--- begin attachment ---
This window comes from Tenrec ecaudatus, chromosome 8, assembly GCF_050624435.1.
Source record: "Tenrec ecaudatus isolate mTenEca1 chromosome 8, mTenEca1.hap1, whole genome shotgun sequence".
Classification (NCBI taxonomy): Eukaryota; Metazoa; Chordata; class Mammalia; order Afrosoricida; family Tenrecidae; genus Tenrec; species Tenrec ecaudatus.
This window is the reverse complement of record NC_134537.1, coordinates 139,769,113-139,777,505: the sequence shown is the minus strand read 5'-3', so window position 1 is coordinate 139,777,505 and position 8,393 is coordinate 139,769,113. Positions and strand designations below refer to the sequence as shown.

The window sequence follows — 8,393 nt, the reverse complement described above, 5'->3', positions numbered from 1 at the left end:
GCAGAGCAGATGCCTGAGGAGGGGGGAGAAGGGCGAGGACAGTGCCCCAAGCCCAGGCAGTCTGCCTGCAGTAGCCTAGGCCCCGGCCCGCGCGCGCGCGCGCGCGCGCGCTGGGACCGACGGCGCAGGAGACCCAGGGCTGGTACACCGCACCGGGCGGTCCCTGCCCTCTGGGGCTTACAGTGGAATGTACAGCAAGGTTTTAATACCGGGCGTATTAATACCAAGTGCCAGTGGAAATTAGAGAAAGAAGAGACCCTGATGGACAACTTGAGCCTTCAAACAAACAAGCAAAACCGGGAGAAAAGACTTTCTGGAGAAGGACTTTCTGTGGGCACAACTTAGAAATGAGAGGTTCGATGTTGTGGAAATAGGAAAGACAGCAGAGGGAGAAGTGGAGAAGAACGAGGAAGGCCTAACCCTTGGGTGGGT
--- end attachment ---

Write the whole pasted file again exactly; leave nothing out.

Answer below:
This window comes from Tenrec ecaudatus, chromosome 8, assembly GCF_050624435.1.
Source record: "Tenrec ecaudatus isolate mTenEca1 chromosome 8, mTenEca1.hap1, whole genome shotgun sequence".
Classification (NCBI taxonomy): Eukaryota; Metazoa; Chordata; class Mammalia; order Afrosoricida; family Tenrecidae; genus Tenrec; species Tenrec ecaudatus.
This window is the reverse complement of record NC_134537.1, coordinates 139,769,113-139,777,505: the sequence shown is the minus strand read 5'-3', so window position 1 is coordinate 139,777,505 and position 8,393 is coordinate 139,769,113. Positions and strand designations below refer to the sequence as shown.

The window sequence follows — 8,393 nt, the reverse complement described above, 5'->3', positions numbered from 1 at the left end:
GCAGAGCAGATGCCTGAGGAGGGGGGAGAAGGGCGAGGACAGTGCCCCAAGCCCAGGCAGTCTGCCTGCAGTAGCCTAGGCCCCGGCCCGCGCGCGCGCGCGCGCGCGCGCTGGGACCGACGGCGCAGGAGACCCAGGGCTGGTACACCGCACCGGGCGGTCCCTGCCCTCTGGGGCTTACAGTGGAATGTACAGCAAGGTTTTAATACCGGGCGTATTAATACCAAGTGCCAGTGGAAATTAGAGAAAGAAGAGACCCTGATGGACAACTTGAGCCTTCAAACAAACAAGCAAAACCGGGAGAAAAGACTTTCTGGAGAAGGACTTTCTGTGGGCACAACTTAGAAATGAGAGGTTCGATGTTGTGGAAATAGGAAAGACAGCAGAGGGAGAAGTGGAGAAGAACGAGGAAGGCCTAACCCTTGGGTGGGT